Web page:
Jun Ma, M.D., Ph.D.
795 El Camino Real, Ames Building
Palo Alto, CA 94301-2302
Jun Ma, M.D., Ph.D., is an associate investigator at the Palo Alto Medical Foundation’s Research Institute (PAMFRI). Dr. Ma holds a consulting faculty appointment at Stanford University School of Medicine’s Prevention Research Center, where she also served as research director for the center’s Program on Prevention Outcomes and Practices from 2003 to 2006. Prior to that, Dr. Ma was a research assistant and lecturer at the University of Nebraska, Lincoln, in the Department of Nutrition and Health Sciences. The University of Nebraska is also where she was awarded her doctorate (2002) in Nutrition Science and Biometry. In 1994, she earned her medical degree specializing in preventive medicine at the West China University of Medical Sciences, Chengdu, P.R. China.
Building on a strong academic foundation in medicine, nutrition science, and biometry, Dr. Ma’s scholarly work broadly seeks to advance scientific understanding of the forces that influence provider and patient behavior in diverse settings, with a focus on improving health outcomes through prevention and effective chronic care. Dr. Ma has expertise in the following areas: (1) investigation of national patterns of preventive and chronic care services delivery, outpatient quality of care, and health disparities, and (2) development and testing of new interventions as well as evaluation of “real-world” translations of proven interventions to improve clinical outcomes and quality of life, particularly for obese adults with or at risk for high-risk, high-cost comorbidities such as asthma, diabetes, and cardiovascular disease. Dr. Ma has led or collaborated on several randomized behavioral intervention trials conducted with relatively large, diverse patient populations in private, managed, and public health care systems. Moreover, she has extensive experience in analyzing and reporting on nationally representative survey datasets, such as the National Ambulatory Care Surveys and the National Health and Nutrition Examination Survey.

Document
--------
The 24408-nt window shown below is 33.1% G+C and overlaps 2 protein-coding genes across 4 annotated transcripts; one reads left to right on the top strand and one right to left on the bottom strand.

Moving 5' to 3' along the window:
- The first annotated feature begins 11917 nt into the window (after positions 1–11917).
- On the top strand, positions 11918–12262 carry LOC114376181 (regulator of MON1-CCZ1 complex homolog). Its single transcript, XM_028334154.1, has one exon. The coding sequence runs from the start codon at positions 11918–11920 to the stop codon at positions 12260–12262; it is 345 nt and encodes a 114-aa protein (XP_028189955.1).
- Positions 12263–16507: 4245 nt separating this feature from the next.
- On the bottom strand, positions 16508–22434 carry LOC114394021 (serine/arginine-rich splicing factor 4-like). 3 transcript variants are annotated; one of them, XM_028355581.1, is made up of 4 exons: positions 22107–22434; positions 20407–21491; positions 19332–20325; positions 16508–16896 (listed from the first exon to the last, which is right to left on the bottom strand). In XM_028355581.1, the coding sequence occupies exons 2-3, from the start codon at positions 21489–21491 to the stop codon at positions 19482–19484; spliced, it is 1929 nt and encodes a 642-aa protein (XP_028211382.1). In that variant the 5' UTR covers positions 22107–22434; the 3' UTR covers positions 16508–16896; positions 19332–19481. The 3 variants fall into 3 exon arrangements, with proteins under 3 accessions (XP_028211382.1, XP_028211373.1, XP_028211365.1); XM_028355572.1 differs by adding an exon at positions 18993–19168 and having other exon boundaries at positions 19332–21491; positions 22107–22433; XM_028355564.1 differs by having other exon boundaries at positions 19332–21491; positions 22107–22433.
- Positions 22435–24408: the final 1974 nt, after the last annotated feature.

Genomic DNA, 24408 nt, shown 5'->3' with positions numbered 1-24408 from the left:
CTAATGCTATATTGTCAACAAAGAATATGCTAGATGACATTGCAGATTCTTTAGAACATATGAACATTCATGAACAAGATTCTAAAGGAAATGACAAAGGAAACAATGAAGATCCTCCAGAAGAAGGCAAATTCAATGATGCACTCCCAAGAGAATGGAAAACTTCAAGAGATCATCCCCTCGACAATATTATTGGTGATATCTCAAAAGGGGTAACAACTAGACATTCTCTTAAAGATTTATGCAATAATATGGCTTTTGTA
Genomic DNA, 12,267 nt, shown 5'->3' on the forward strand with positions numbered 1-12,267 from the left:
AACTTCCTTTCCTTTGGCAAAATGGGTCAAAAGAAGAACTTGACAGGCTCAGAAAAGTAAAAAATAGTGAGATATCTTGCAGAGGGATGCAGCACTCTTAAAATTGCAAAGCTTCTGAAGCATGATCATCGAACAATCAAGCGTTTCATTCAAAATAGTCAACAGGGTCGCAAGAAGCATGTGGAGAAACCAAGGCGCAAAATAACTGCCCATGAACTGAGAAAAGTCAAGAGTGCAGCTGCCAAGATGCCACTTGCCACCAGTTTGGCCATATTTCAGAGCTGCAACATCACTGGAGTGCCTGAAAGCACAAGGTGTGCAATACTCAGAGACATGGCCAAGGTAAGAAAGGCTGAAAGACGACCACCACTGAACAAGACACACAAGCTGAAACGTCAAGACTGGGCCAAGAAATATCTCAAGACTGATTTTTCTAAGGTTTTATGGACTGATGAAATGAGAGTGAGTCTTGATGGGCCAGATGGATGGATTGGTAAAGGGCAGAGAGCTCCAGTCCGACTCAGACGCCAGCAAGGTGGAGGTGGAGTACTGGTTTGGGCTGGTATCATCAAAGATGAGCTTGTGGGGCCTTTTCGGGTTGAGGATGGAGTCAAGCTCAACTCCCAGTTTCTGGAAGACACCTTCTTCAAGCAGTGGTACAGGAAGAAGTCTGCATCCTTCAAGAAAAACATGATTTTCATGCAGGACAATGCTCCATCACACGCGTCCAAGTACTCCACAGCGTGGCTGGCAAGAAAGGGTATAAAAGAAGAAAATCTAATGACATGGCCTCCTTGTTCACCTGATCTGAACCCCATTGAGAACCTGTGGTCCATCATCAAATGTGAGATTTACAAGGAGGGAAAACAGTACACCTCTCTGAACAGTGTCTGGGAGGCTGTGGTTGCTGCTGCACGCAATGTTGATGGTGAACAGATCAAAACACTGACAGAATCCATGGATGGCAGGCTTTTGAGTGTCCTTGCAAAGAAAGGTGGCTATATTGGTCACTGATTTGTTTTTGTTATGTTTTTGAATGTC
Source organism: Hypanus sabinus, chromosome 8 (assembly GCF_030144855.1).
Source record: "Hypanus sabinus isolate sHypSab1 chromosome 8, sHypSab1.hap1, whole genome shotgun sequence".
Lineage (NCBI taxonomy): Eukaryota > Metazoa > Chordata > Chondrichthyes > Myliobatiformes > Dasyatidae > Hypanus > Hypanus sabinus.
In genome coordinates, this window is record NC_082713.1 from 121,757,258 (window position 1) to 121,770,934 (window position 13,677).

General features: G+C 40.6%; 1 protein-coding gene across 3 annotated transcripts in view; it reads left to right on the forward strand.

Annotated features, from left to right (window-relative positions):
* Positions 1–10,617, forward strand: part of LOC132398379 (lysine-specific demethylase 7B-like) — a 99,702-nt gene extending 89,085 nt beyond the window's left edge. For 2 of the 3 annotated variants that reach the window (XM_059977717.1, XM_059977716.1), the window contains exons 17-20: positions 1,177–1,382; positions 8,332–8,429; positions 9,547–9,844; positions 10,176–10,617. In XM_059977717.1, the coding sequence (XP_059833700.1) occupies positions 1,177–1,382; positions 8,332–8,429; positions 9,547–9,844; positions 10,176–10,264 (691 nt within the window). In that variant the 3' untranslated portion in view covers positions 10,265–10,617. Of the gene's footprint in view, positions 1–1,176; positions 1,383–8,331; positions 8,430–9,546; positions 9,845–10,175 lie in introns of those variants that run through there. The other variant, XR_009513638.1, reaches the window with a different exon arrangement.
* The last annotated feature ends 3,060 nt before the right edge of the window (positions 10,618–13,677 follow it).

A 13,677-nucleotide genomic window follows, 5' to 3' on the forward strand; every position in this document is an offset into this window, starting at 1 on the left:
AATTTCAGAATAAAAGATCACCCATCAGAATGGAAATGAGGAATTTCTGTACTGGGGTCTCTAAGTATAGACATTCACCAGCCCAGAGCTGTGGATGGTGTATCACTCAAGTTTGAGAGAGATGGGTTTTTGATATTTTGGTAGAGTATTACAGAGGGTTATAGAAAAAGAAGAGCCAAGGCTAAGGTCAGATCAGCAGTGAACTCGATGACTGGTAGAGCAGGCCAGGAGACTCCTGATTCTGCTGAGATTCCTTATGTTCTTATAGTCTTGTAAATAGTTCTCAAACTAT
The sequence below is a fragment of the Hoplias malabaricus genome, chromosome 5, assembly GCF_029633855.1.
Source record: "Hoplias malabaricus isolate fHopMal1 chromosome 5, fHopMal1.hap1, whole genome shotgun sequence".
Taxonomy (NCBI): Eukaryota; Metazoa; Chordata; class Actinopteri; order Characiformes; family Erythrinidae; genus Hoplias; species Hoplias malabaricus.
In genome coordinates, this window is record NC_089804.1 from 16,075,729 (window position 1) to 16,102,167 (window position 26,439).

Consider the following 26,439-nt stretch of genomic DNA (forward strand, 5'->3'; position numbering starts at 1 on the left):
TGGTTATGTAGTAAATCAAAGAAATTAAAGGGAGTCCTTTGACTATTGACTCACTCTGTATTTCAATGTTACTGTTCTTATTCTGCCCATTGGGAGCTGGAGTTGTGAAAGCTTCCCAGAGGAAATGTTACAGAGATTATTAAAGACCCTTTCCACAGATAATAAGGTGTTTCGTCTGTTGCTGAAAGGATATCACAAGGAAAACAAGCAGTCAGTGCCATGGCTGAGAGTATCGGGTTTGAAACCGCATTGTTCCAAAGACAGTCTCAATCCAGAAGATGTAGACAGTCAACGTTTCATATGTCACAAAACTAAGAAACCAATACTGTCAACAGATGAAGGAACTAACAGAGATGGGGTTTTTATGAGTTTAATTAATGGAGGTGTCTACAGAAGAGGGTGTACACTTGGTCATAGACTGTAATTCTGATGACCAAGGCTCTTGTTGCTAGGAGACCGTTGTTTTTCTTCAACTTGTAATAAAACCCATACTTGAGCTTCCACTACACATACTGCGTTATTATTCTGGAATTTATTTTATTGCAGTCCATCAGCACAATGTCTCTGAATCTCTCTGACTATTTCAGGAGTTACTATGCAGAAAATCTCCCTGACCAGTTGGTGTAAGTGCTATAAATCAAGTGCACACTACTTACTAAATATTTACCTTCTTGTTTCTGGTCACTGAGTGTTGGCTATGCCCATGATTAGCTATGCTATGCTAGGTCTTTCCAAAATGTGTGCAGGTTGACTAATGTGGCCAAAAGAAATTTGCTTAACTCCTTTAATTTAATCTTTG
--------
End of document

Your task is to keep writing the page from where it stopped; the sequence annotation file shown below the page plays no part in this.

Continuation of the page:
Dr. Ma is an active member of the American Heart Association and has made substantial contributions to several of the association’s national and local initiatives aimed at empowering the public to make informed decisions about their health and health care. In addition, she has a role on numerous boards and in multiple organizations, including her role as the Editor-in-Chief of Primary Preventive Insights, a peer-reviewed, open-access journal that covers all aspects of primary prevention of disease and mental disorders.
In the News
Diabetes Prevention Interventions Reduce Obesity, Health Risks for Primary Care Patients, Palo Alto Medical Foundation, December 10, 2012
Diet Strategies Show Promise in Lowering Risk of Diabetes, TIME Magazine, December 11, 2012
Rx for diabetes not pill, but will, Los Angeles Times, January 9, 2013
Ma J, Xiao L, Yank V. Variations between Obese Latinos and Whites in Weight-related Counseling during Preventive Clinical Visits in the U.S. Obesity. 2013 (in press).
New C, Xiao L, Ma J. Acculturation and overweight-related attitudes and behavior among obese Hispanic adults in the United States. Obesity. 2013 (in press).
Blonstein A, Yank V, Stafford RS, Wilson SR, Rosas LG, Ma J. Translating an Evidence-Based Lifestyle Intervention Program into Primary Care: Lessons Learned. Health PromotPract. 2013 (in press).
Ma J, Yank V, Xiao L, Lavori PW, Wilson SR, Rosas LG, Stafford RS.Translating the Diabetes Prevention Program lifestyle intervention for weight loss into primary care: A randomized trial. Arch Intern Med. DOI: 10.1001/2013.jamainternmed.987. December 10, 2012 [Epub ahead of print].
Yank V, Stafford RS, Rosas LG, Ma J. Baseline reach and adoption characteristics in a randomized controlled trial of two weight loss interventions translated into primary care: A structured report of real-world applicability. ContempClin Trials. 2013;34:126-125. DOI: 10.1016/j.cct.2012.10.007. [Epub ahead of print October 30, 2012].
Xiao L, Yank V, Ma J. Algorithm for balancing both continuous and categorical covariates in randomized controlled trials. Comput Meth Prog Bio 2012;108:1185-90.
Xiao L, Lavori PW, Wilson SR, Ma J. Comparison of dynamic block randomization and minimization in randomized trials: A simulation study. Clin Trials 2011;8:59-69.